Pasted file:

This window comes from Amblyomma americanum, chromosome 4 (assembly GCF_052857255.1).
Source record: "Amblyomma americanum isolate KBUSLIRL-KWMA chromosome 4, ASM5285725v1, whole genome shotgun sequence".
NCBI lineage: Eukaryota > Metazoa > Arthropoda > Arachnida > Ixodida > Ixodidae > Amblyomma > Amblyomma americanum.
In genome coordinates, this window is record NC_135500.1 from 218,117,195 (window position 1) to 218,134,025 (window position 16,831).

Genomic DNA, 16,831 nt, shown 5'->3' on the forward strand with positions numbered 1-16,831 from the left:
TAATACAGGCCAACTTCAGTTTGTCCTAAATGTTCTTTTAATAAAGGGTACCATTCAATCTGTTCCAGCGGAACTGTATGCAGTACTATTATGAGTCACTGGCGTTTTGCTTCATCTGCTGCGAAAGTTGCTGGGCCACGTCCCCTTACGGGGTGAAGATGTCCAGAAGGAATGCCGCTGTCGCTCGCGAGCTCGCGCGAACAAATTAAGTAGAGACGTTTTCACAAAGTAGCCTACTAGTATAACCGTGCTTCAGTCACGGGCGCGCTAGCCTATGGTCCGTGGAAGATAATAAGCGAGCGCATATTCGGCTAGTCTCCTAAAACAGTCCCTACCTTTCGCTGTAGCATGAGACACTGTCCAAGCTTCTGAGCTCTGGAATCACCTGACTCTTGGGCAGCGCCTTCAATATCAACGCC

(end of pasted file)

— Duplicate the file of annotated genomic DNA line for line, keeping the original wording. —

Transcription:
This window comes from Amblyomma americanum, chromosome 4 (assembly GCF_052857255.1).
Source record: "Amblyomma americanum isolate KBUSLIRL-KWMA chromosome 4, ASM5285725v1, whole genome shotgun sequence".
NCBI lineage: Eukaryota > Metazoa > Arthropoda > Arachnida > Ixodida > Ixodidae > Amblyomma > Amblyomma americanum.
In genome coordinates, this window is record NC_135500.1 from 218,117,195 (window position 1) to 218,134,025 (window position 16,831).

Genomic DNA, 16,831 nt, shown 5'->3' on the forward strand with positions numbered 1-16,831 from the left:
TAATACAGGCCAACTTCAGTTTGTCCTAAATGTTCTTTTAATAAAGGGTACCATTCAATCTGTTCCAGCGGAACTGTATGCAGTACTATTATGAGTCACTGGCGTTTTGCTTCATCTGCTGCGAAAGTTGCTGGGCCACGTCCCCTTACGGGGTGAAGATGTCCAGAAGGAATGCCGCTGTCGCTCGCGAGCTCGCGCGAACAAATTAAGTAGAGACGTTTTCACAAAGTAGCCTACTAGTATAACCGTGCTTCAGTCACGGGCGCGCTAGCCTATGGTCCGTGGAAGATAATAAGCGAGCGCATATTCGGCTAGTCTCCTAAAACAGTCCCTACCTTTCGCTGTAGCATGAGACACTGTCCAAGCTTCTGAGCTCTGGAATCACCTGACTCTTGGGCAGCGCCTTCAATATCAACGCC